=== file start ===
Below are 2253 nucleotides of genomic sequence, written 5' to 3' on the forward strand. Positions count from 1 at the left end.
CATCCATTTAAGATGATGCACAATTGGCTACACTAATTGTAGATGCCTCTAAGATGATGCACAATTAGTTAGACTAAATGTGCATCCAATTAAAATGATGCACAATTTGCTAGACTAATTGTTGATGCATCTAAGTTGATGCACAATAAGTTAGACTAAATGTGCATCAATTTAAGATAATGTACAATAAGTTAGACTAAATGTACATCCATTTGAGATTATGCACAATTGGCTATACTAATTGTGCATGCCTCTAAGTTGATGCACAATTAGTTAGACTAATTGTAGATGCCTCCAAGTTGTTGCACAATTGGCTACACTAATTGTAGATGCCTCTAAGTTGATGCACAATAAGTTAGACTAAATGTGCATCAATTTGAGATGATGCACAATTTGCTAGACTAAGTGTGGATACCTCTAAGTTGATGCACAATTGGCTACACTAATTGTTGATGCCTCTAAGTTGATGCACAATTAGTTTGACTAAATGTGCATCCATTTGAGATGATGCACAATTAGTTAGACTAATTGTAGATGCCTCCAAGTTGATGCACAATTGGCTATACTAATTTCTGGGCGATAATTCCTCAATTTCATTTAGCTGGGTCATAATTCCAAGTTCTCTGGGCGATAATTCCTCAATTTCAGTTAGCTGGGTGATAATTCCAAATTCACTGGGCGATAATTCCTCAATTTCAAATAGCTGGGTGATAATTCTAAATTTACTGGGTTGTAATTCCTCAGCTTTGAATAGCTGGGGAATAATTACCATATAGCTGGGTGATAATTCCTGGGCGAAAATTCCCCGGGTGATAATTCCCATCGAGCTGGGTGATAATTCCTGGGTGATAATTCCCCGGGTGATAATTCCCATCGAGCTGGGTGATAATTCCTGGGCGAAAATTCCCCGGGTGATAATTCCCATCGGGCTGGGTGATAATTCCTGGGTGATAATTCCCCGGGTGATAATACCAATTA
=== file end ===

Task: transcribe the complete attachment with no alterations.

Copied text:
Below are 2253 nucleotides of genomic sequence, written 5' to 3' on the forward strand. Positions count from 1 at the left end.
CATCCATTTAAGATGATGCACAATTGGCTACACTAATTGTAGATGCCTCTAAGATGATGCACAATTAGTTAGACTAAATGTGCATCCAATTAAAATGATGCACAATTTGCTAGACTAATTGTTGATGCATCTAAGTTGATGCACAATAAGTTAGACTAAATGTGCATCAATTTAAGATAATGTACAATAAGTTAGACTAAATGTACATCCATTTGAGATTATGCACAATTGGCTATACTAATTGTGCATGCCTCTAAGTTGATGCACAATTAGTTAGACTAATTGTAGATGCCTCCAAGTTGTTGCACAATTGGCTACACTAATTGTAGATGCCTCTAAGTTGATGCACAATAAGTTAGACTAAATGTGCATCAATTTGAGATGATGCACAATTTGCTAGACTAAGTGTGGATACCTCTAAGTTGATGCACAATTGGCTACACTAATTGTTGATGCCTCTAAGTTGATGCACAATTAGTTTGACTAAATGTGCATCCATTTGAGATGATGCACAATTAGTTAGACTAATTGTAGATGCCTCCAAGTTGATGCACAATTGGCTATACTAATTTCTGGGCGATAATTCCTCAATTTCATTTAGCTGGGTCATAATTCCAAGTTCTCTGGGCGATAATTCCTCAATTTCAGTTAGCTGGGTGATAATTCCAAATTCACTGGGCGATAATTCCTCAATTTCAAATAGCTGGGTGATAATTCTAAATTTACTGGGTTGTAATTCCTCAGCTTTGAATAGCTGGGGAATAATTACCATATAGCTGGGTGATAATTCCTGGGCGAAAATTCCCCGGGTGATAATTCCCATCGAGCTGGGTGATAATTCCTGGGTGATAATTCCCCGGGTGATAATTCCCATCGAGCTGGGTGATAATTCCTGGGCGAAAATTCCCCGGGTGATAATTCCCATCGGGCTGGGTGATAATTCCTGGGTGATAATTCCCCGGGTGATAATACCAATTA